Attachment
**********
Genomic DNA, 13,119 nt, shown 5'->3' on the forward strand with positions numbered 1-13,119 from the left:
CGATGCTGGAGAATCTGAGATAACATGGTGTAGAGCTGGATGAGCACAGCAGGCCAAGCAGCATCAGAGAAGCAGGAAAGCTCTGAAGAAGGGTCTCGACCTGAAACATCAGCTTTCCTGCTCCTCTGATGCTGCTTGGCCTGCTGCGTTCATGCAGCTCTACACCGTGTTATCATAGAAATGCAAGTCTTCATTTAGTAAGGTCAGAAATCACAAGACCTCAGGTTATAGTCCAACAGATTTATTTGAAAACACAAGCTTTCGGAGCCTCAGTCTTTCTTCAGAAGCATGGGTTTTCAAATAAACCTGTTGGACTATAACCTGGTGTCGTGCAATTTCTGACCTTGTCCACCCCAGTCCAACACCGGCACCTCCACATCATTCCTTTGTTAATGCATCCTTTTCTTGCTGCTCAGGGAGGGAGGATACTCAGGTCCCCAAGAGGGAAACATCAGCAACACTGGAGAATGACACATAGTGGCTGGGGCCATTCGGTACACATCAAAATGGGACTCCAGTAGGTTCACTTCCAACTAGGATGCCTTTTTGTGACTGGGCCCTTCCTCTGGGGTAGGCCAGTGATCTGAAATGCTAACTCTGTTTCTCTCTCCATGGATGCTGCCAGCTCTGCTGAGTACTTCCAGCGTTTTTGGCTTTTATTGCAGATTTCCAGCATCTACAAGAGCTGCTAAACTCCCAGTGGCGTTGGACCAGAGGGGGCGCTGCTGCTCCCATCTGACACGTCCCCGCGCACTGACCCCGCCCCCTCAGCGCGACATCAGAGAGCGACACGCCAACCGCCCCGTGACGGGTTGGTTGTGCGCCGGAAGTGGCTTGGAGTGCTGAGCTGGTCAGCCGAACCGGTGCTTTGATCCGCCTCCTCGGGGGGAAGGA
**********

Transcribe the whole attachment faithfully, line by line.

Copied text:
Genomic DNA, 13,119 nt, shown 5'->3' on the forward strand with positions numbered 1-13,119 from the left:
CGATGCTGGAGAATCTGAGATAACATGGTGTAGAGCTGGATGAGCACAGCAGGCCAAGCAGCATCAGAGAAGCAGGAAAGCTCTGAAGAAGGGTCTCGACCTGAAACATCAGCTTTCCTGCTCCTCTGATGCTGCTTGGCCTGCTGCGTTCATGCAGCTCTACACCGTGTTATCATAGAAATGCAAGTCTTCATTTAGTAAGGTCAGAAATCACAAGACCTCAGGTTATAGTCCAACAGATTTATTTGAAAACACAAGCTTTCGGAGCCTCAGTCTTTCTTCAGAAGCATGGGTTTTCAAATAAACCTGTTGGACTATAACCTGGTGTCGTGCAATTTCTGACCTTGTCCACCCCAGTCCAACACCGGCACCTCCACATCATTCCTTTGTTAATGCATCCTTTTCTTGCTGCTCAGGGAGGGAGGATACTCAGGTCCCCAAGAGGGAAACATCAGCAACACTGGAGAATGACACATAGTGGCTGGGGCCATTCGGTACACATCAAAATGGGACTCCAGTAGGTTCACTTCCAACTAGGATGCCTTTTTGTGACTGGGCCCTTCCTCTGGGGTAGGCCAGTGATCTGAAATGCTAACTCTGTTTCTCTCTCCATGGATGCTGCCAGCTCTGCTGAGTACTTCCAGCGTTTTTGGCTTTTATTGCAGATTTCCAGCATCTACAAGAGCTGCTAAACTCCCAGTGGCGTTGGACCAGAGGGGGCGCTGCTGCTCCCATCTGACACGTCCCCGCGCACTGACCCCGCCCCCTCAGCGCGACATCAGAGAGCGACACGCCAACCGCCCCGTGACGGGTTGGTTGTGCGCCGGAAGTGGCTTGGAGTGCTGAGCTGGTCAGCCGAACCGGTGCTTTGATCCGCCTCCTCGGGGGGAAGGA